The newest push to replace reliably useful guns with so-called “smart guns” came in June, courtesy of U.S. Representative Jim Himes (D-CT). Himes’ H.R. 6109, the “Start Advancing Firearms Enhancements and Technology (SAFETY)” Act of 2018 would provide significant tax relief for gun manufacturers’ efforts to design, produce, and market “smart guns”—guns that are specifically designed to be more difficult to fire.
As an aside, is it just me, or does it seem that these attempts to legislate infringements on that which shall not be infringed put more thought into coming up with a catchy acronym in the title than with devising sound (let alone Constitutional) policy?
As mentioned above, the tax breaks are significant and come from several angles. From Himes’ website:
The SAFETY Act will increase the research and development tax credit from 20% to 30% and apply it to 100% of smart gun technology research expenses; make more small businesses and startups eligible for this credit, including those already working in the field; and exempt smart gun components from the federal firearms tax, which would lower the price for consumers buying smart guns.
That’s a pretty substantial chunk of tax revenue Himes is apparently willing to give up. Himes is the kind of Democrat whose love of tax revenue is only matched by his hatred of guns, gun owners, gun dealers, and gun manufacturers.
In light of that, can there be any doubt he intends the carrot he is now offering to gun manufacturers to be joined by a corresponding stick? Actually, a small part of the stick is already in hand. A New Jersey law in effect since 2002 requires that within three years of a “smart gun” being offered on the market, no handgun without that “feature” could be bought or sold in the state.
Such legislation is the blueprint for Himes’ agenda. Expand the market in which the first handgun manufacturer to offer a handgun that meets the “smart gun” requirements has a monopoly, and everything falls into place. If enough states enact “smart gun” mandates—and it wouldn’t require all that many—he could get most of what he wants even without such a mandate on the federal level, as “smart gun” manufacturers, with the aid of government assistance (and near monopolies in some markets) simply out-compete manufacturers of conventional, reliable firearms.
Meanwhile, prospective gun buyers are faced with vastly more expensive guns, which are vastly more complex, and thus vastly more likely to fail at a time when failure means death for the gun owner and/or their loved ones. Two main approaches exist to making guns less likely to fire when the trigger is pulled. One requires the shooter to wear an accessory—depending on the design, it might be a ring on the finger or a specialized watch on the wrist. If it is within range, the accessory tells the gun it is indeed authorized to fire when the trigger is pulled.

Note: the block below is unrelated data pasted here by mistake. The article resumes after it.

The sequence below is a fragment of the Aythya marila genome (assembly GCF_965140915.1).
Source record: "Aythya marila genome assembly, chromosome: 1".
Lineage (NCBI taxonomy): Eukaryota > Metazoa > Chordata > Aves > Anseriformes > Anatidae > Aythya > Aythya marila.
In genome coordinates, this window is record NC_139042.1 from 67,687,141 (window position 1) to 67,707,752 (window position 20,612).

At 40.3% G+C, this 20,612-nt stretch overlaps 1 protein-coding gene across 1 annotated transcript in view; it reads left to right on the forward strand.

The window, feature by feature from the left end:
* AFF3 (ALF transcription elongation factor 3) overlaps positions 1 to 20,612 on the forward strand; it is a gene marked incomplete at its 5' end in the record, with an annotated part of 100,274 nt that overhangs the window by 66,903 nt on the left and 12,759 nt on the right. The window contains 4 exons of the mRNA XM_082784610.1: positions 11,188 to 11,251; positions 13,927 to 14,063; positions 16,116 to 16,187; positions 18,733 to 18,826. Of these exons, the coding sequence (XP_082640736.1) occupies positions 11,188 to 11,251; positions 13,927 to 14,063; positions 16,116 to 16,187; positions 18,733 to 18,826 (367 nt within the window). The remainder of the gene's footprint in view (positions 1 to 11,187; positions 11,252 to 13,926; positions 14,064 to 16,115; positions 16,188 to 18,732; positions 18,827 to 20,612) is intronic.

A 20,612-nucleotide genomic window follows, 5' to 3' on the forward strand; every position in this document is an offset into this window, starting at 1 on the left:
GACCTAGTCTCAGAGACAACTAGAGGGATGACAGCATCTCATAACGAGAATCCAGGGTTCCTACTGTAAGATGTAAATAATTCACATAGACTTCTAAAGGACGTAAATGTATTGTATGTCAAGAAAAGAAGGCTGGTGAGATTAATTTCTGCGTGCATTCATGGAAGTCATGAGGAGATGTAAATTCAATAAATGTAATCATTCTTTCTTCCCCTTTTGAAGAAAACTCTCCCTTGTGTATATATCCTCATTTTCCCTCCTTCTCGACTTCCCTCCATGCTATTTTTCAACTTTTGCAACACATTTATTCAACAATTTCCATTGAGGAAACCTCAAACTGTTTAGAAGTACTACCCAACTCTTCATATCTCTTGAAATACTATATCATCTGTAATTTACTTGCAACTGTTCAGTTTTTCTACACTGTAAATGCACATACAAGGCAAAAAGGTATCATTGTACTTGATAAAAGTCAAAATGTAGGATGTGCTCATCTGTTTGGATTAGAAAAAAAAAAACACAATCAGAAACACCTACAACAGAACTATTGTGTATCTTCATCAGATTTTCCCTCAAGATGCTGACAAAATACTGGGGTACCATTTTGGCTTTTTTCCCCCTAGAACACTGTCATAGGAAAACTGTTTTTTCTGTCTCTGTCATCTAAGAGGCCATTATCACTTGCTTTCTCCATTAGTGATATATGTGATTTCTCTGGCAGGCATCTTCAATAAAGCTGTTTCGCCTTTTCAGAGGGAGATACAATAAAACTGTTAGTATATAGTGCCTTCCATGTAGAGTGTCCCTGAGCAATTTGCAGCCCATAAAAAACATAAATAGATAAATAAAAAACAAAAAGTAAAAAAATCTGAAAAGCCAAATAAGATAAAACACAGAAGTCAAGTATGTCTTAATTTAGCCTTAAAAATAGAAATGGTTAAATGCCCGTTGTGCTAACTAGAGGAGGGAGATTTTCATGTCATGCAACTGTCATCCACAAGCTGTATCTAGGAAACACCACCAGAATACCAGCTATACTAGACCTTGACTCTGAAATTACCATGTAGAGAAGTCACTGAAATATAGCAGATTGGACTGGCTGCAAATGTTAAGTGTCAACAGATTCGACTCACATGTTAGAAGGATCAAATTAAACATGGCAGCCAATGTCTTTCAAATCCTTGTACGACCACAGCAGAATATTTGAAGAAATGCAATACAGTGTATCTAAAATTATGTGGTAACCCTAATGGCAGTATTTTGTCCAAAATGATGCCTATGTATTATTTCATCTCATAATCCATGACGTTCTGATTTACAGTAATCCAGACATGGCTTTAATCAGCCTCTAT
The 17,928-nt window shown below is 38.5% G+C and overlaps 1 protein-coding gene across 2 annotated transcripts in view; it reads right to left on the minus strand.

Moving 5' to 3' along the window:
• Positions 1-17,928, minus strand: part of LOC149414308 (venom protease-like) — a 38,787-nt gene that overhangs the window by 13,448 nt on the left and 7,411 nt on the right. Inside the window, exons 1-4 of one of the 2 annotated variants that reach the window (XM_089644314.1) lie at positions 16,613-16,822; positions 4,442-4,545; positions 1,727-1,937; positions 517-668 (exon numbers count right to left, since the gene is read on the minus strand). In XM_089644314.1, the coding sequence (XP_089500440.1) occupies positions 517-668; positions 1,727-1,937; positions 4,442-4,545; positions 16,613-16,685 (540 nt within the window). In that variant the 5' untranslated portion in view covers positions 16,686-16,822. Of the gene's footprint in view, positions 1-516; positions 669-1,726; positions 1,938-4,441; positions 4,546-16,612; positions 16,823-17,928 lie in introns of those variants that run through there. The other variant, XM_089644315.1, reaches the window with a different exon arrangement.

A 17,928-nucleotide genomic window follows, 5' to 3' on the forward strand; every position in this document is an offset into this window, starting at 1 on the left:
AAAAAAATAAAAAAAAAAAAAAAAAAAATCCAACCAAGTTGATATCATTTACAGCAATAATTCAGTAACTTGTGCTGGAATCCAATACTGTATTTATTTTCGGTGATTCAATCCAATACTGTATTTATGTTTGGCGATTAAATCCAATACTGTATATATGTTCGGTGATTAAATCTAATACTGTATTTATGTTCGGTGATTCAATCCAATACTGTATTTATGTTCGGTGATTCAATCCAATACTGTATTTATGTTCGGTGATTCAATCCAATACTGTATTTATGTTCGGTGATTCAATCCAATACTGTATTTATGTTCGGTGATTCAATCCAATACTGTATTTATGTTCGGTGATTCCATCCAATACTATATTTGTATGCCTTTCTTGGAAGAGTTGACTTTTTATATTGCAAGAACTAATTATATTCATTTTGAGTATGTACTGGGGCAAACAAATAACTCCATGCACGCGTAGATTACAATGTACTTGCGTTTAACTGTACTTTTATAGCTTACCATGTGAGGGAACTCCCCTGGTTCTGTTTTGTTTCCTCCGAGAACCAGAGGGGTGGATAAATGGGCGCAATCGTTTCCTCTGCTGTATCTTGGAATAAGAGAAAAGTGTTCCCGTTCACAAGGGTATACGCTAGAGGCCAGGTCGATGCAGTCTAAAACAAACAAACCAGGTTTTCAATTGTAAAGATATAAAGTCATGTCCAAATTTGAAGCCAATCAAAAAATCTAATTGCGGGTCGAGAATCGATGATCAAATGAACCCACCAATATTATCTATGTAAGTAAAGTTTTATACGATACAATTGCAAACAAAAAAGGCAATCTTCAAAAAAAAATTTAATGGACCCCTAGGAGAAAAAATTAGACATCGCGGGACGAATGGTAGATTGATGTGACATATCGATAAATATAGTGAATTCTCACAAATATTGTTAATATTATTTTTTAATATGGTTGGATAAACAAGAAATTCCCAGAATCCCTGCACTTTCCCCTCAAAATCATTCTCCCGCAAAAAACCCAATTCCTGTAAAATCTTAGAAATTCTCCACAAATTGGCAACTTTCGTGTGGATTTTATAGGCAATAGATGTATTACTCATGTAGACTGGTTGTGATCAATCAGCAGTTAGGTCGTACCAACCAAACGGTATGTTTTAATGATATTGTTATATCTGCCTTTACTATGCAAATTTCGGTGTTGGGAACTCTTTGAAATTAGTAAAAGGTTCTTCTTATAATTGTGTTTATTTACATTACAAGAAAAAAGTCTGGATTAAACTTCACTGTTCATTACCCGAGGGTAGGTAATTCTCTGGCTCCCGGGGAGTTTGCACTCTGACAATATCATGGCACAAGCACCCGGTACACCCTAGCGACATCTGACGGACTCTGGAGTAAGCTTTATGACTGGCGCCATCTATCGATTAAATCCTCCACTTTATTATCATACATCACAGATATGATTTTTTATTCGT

The other, even more complicated and failure-prone method involves the gun “recognizing” the gun owner—perhaps by their fingerprints or by the way they hold the gun. This is no trivial electronic and mechanical task, with the challenges including the need for the delicate electronics to hold up to the considerable forces acting on guns when they are fired.
This probably explains why the Armatix iP1, the “smart gun” that came closest to being offered in American gun shops (for $1400, plus another $400 for the “magic wristwatch”) was only to be offered in the very underpowered for self-defense .22 rimfire caliber—and that design used the simpler mechanism of requiring a signal from a watch, rather than electronically recognizing the person holding the gun.
And while the “smart” mechanism that relies on a signal from an accessory to authorize firing is more reliable than the biometric designs, it has a separate vulnerability (in addition to its dependence on two battery-powered components): such signals can be jammed or hacked. And it is just about impossible to believe that a government that could effectively disarm the people that easily would not avail itself of that capability.
Or perhaps the same thing could be made to happen even more simply. There has been discussion of equipping law enforcement agencies with EMP (electromagnetic pulse) generators to “fry” electronics at a distance.
In short, a populace that allows itself to be limited to guns that require electronic “permission” to fire would give the government an off switch for the Second Amendment. Any government with tyrannical aspirations would lust for such power.
A former paratrooper, Kurt Hofmann was paralyzed in a car accident in 2002. The helplessness inherent to confinement to a wheelchair prompted him to explore armed self-defense, only to discover that Illinois denied that right. This inspired him to become active in gun rights advocacy.